Devonshire Arms

Surrounded by the gentle rolling hills of North Yorkshire, gothic Bolton Abbey rises dramatically from a sharp kink in the River Wharfe on a site gifted to the Augustinians in the 12th century. Building work was still going on when King Henry’s violent Dissolution saw the priory abandoned some 400 years later.

What remains of the Abbey – whether ruins or buildings simply unfinished – have for generations inspired the aesthetes of their day. Turner and Landseer painted it, Trollope captured it in prose, Wordsworth in verse, The Cure on an album cover.

The sumptuous Devonshire Arms renders its own homage in exuberant food and drink and superb hospitality. It stands on a sweeping bend just outside the village, a two-storey sprawl of Yorkshire stone surrounded by lush parkland. Its main building has been extended several times; a long bright conservatory and a line of bedrooms now encloses a central garden of exquisitely sculptured privet.

Devonshire Arms

Much of this land has been held by the Dukes of Devonshire for centuries; the family seat may be the grandeur of Chatsworth, but for sheer natural spectacle, Wharfedale is hard to beat.

And to spend time here is to experience just a little of how those privileged classes live – from the moment one is ushered into the high-ceilinged cocktail lounge for canapes and aperitifs beneath oil paintings of brooding Yorkshire scenes in ornate gilt frames. A weighty wine list is proffered – it runs to about 100 pages and is rated among the best in the whole of England.

Tonight the choice is taken out of our hands as we are treating ourselves to the eight-course ‘Taste of the Dales’ menu put together by Paul Leonard, head chef of the Burlington Restaurant. Each dish showcases an element of local produce, whether picked from the hotel’s walled kitchen gardens, reared on the Bolton Abbey estate or surrounding farms or caught off the Yorkshire coast. Each is paired with a wine from that gargantuan list.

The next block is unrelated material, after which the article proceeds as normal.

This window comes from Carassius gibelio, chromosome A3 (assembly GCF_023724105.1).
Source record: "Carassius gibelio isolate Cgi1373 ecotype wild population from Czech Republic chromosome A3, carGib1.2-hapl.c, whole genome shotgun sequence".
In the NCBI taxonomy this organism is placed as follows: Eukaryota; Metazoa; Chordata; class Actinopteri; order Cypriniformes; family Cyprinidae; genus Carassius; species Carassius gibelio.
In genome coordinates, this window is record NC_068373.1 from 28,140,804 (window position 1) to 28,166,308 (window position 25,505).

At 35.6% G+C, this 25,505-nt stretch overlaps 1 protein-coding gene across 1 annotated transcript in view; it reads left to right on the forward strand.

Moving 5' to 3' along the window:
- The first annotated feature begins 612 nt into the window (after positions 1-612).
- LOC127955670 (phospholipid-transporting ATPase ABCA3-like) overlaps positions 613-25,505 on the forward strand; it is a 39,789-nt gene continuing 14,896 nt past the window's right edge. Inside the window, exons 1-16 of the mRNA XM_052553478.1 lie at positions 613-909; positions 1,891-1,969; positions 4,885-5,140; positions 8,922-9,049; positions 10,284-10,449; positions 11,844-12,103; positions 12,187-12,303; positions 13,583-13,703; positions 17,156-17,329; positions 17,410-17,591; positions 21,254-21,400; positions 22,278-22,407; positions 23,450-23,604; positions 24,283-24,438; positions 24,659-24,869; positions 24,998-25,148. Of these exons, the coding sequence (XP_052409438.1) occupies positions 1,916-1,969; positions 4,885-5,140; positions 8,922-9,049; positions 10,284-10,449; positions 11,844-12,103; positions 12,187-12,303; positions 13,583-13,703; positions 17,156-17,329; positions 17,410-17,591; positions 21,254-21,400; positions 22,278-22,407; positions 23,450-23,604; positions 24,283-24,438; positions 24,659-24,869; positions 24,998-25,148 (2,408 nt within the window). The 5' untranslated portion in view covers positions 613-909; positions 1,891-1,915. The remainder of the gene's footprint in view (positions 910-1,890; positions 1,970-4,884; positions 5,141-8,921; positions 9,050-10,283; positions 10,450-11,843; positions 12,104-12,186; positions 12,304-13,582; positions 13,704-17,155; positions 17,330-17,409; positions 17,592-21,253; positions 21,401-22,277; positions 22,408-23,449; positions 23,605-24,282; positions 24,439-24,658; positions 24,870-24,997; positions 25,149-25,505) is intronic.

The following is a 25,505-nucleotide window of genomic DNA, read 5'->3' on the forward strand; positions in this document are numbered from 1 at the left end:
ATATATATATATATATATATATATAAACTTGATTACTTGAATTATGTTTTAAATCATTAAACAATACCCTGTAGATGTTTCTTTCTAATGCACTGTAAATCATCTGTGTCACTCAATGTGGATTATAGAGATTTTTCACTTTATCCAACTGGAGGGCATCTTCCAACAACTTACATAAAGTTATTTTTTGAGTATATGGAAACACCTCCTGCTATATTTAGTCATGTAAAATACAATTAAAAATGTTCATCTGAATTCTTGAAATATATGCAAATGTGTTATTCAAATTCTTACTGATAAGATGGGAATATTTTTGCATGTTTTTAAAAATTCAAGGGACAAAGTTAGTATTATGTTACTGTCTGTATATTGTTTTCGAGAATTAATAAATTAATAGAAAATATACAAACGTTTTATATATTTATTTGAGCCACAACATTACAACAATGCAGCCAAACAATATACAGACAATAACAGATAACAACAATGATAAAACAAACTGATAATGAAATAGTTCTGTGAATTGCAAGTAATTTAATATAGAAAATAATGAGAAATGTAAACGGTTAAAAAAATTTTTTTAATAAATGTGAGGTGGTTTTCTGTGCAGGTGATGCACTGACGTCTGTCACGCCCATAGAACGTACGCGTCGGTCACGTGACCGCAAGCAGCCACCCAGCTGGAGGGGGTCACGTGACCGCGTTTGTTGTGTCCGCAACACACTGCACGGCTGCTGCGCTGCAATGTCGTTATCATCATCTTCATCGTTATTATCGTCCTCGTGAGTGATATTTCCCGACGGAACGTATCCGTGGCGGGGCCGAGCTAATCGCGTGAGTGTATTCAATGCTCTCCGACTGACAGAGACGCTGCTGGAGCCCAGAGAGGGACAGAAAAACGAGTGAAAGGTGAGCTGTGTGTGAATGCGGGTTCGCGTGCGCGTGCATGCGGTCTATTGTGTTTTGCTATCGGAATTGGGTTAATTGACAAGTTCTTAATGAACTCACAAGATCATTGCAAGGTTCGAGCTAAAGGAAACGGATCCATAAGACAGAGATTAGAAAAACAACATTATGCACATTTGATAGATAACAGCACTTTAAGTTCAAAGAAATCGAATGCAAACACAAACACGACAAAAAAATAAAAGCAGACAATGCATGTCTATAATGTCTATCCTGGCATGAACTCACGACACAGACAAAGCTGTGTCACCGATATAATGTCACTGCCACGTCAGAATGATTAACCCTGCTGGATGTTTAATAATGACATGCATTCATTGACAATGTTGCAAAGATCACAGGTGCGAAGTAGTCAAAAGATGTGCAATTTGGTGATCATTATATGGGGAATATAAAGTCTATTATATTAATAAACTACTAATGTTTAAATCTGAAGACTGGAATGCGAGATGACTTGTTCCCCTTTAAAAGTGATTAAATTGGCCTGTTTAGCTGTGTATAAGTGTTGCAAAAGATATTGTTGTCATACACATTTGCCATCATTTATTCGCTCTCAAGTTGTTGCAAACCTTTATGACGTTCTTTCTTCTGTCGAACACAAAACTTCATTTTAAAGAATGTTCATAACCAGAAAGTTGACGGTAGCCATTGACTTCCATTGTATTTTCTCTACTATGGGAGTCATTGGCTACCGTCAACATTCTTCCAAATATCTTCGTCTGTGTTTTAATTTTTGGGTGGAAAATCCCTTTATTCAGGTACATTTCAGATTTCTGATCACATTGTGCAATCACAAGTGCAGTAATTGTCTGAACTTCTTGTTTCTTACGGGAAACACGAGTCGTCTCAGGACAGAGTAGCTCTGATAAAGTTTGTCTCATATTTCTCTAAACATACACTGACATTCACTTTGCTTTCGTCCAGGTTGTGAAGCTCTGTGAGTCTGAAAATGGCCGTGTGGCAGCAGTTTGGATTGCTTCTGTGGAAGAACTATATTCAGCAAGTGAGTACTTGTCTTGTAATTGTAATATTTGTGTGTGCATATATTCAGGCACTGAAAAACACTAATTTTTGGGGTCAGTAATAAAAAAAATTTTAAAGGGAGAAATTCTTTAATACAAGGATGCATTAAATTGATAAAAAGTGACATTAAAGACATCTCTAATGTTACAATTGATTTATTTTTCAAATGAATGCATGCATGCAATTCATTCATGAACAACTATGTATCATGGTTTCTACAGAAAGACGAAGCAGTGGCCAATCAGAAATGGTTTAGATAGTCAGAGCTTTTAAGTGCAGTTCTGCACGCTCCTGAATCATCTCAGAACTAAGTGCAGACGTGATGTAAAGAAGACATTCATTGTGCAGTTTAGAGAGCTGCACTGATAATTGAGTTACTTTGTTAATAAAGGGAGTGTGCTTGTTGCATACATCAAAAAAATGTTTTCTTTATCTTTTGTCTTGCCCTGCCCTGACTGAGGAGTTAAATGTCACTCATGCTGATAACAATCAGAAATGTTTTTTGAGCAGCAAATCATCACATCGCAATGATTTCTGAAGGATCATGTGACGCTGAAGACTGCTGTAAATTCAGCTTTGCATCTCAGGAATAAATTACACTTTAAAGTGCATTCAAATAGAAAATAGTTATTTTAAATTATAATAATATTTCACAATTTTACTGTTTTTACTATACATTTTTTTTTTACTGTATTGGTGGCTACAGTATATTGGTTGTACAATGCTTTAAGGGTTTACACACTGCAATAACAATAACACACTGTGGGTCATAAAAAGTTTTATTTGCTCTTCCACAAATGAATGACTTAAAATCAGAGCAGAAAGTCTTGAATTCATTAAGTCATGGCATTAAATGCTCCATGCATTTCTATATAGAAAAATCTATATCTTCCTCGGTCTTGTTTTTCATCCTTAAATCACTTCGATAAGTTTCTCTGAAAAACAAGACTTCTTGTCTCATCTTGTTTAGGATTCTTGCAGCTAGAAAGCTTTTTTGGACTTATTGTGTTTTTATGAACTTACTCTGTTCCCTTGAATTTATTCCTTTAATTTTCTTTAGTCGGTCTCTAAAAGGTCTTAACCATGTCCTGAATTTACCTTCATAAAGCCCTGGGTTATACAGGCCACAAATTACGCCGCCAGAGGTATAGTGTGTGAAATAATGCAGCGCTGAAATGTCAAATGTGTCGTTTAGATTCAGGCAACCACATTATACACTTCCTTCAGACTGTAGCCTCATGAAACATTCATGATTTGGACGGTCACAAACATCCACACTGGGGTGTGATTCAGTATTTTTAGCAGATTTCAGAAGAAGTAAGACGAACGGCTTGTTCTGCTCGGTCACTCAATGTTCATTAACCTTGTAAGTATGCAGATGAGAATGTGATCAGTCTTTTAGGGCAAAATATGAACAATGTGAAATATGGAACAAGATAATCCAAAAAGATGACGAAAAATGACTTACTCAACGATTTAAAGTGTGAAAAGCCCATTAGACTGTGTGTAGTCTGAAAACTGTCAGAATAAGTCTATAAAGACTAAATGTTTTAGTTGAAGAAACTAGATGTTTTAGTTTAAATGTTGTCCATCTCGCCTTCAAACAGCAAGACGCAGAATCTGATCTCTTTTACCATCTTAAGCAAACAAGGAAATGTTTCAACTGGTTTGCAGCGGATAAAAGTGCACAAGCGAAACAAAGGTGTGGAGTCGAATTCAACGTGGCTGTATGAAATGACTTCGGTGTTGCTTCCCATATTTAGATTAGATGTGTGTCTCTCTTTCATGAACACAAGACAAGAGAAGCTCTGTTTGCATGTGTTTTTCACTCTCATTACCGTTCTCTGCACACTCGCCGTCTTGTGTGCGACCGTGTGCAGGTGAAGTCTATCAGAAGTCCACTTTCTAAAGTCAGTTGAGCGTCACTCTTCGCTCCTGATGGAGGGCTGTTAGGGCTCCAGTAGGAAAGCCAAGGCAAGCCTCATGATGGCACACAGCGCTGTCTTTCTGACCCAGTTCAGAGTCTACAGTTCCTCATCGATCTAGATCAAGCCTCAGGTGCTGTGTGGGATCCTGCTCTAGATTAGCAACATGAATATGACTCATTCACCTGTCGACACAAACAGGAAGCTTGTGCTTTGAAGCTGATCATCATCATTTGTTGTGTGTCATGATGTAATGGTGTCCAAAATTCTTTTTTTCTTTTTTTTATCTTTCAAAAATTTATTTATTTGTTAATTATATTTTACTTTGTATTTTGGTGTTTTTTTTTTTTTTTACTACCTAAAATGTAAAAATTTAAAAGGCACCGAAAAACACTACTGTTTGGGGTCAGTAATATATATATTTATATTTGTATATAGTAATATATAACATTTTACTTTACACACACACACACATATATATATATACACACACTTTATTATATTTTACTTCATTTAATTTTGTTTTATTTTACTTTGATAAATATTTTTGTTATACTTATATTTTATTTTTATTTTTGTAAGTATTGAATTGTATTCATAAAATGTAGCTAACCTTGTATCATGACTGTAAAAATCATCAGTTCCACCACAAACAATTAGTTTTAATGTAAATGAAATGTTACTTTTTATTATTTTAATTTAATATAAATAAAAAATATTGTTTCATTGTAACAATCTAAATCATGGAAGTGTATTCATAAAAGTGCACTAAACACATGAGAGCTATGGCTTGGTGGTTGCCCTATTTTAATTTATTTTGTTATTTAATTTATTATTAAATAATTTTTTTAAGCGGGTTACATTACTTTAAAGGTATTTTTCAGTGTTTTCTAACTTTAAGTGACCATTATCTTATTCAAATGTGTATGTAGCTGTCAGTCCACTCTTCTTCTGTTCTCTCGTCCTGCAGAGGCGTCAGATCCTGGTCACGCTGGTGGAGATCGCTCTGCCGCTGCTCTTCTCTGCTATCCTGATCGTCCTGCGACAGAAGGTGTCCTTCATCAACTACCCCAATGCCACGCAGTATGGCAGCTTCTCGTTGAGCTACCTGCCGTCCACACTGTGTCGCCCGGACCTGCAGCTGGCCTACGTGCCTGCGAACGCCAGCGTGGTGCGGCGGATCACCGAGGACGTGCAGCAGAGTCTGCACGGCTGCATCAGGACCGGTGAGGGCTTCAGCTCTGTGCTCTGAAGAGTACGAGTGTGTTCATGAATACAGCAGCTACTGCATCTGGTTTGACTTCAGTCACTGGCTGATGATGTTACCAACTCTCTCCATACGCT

A soft and appley Sauvignon Blanc accompanies the seafood, first an amuse of Whitby crab with turnip and sea herbs, then juicy langoustines – creel-caught rather than trawled – and imaginatively served with pork cheek and celeriac and drizzled with a chicken stock to complete a surprising combination of several food groups.

Devonshire Arms

Paul’s passion for local produce is evident throughout this dining experience, not least in the next course where big-tasting heritage carrot from the kitchen garden has been topped with slithers of strong salty eel and a sprinkling of spiced seeds and curds. The minerality of a crisp Australian Riesling draws out the earthy elements of the dish.

For his next course, a slab of turbot, freshly caught off the east coast, has been draped beneath thin curls of black kale, dashed with soft mussels and paired with a sharply acidic, citric Chenin Blanc from South Africa.

The hearty loin of rich-tasting Yorkshire Venison seems like the main course, particularly when it is joined with the first red wine of the night, a bold and luxurious Chateauneuf Du Pape.

Even so, the drama still has several acts to come, not least a selection of cheeses, each expertly described by a waiter whose knowledge and patter are an integral part of the whole evening’s entertainment. From the dizzying variety we are offered we choose the mushroomy Dale End from Whitby, the pungent Stichelton blue, creamy luxuriant British brie Baron Bigod and – very best of all – the slightly sweet and fruity Beenleigh Roquefort.

The stewed apples and Yorkshire skyr yoghurt which follow act as a neat palate-cleanser before our evening concludes with delicate whipped sea buckthorn and strong oily coffees.

Well, almost. After this sustained three-hour assault on the senses, there is literally no way I could drive home – even if I’d turned down the sommelier on each of his visits to the table. So, recharged just sufficiently by the coffees, we amble slowly along the corridors to a beautiful, sumptuous suite where sleep soon overtakes us, and holds us in its loving arms ‘til morning.

For more details about dining and accommodation at the Devonshire Arms, call 01756 710441 or visit

Simon Jenkins

Author and journalist Simon Jenkins has written for the Yorkshire Food and Drink Guide for the past ten years. He contributes columns on food and drink to the Yorkshire Evening Post – and is a former British Beer Writer of the Year. His latest book, the Yorkshire Beer Bible, was published in August 2017.

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